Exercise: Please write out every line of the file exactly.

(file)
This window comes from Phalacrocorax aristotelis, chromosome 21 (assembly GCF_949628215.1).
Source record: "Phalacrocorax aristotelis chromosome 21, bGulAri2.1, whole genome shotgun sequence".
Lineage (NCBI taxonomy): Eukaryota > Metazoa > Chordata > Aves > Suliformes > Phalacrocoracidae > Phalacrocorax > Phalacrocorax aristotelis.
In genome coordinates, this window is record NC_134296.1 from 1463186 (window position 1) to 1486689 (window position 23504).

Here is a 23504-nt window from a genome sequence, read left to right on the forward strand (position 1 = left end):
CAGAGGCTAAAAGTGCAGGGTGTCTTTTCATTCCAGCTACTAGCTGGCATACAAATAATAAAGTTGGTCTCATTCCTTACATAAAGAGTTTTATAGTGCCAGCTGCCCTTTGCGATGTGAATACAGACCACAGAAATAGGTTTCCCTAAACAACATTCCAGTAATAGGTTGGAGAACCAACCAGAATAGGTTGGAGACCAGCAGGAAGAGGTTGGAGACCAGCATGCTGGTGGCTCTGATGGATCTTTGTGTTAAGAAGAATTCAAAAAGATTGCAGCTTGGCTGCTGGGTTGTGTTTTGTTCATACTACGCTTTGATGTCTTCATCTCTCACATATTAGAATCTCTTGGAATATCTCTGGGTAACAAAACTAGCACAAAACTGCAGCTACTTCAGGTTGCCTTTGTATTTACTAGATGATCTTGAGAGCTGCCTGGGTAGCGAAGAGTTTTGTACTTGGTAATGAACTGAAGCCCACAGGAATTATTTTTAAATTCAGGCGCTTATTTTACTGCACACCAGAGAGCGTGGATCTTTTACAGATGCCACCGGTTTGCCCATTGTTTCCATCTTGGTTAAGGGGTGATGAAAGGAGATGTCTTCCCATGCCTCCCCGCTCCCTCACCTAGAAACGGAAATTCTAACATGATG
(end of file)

This window comes from Phalacrocorax aristotelis, chromosome 21 (assembly GCF_949628215.1).
Source record: "Phalacrocorax aristotelis chromosome 21, bGulAri2.1, whole genome shotgun sequence".
Lineage (NCBI taxonomy): Eukaryota > Metazoa > Chordata > Aves > Suliformes > Phalacrocoracidae > Phalacrocorax > Phalacrocorax aristotelis.
In genome coordinates, this window is record NC_134296.1 from 1463186 (window position 1) to 1486689 (window position 23504).

Here is a 23504-nt window from a genome sequence, read left to right on the forward strand (position 1 = left end):
CAGAGGCTAAAAGTGCAGGGTGTCTTTTCATTCCAGCTACTAGCTGGCATACAAATAATAAAGTTGGTCTCATTCCTTACATAAAGAGTTTTATAGTGCCAGCTGCCCTTTGCGATGTGAATACAGACCACAGAAATAGGTTTCCCTAAACAACATTCCAGTAATAGGTTGGAGAACCAACCAGAATAGGTTGGAGACCAGCAGGAAGAGGTTGGAGACCAGCATGCTGGTGGCTCTGATGGATCTTTGTGTTAAGAAGAATTCAAAAAGATTGCAGCTTGGCTGCTGGGTTGTGTTTTGTTCATACTACGCTTTGATGTCTTCATCTCTCACATATTAGAATCTCTTGGAATATCTCTGGGTAACAAAACTAGCACAAAACTGCAGCTACTTCAGGTTGCCTTTGTATTTACTAGATGATCTTGAGAGCTGCCTGGGTAGCGAAGAGTTTTGTACTTGGTAATGAACTGAAGCCCACAGGAATTATTTTTAAATTCAGGCGCTTATTTTACTGCACACCAGAGAGCGTGGATCTTTTACAGATGCCACCGGTTTGCCCATTGTTTCCATCTTGGTTAAGGGGTGATGAAAGGAGATGTCTTCCCATGCCTCCCCGCTCCCTCACCTAGAAACGGAAATTCTAACATGATG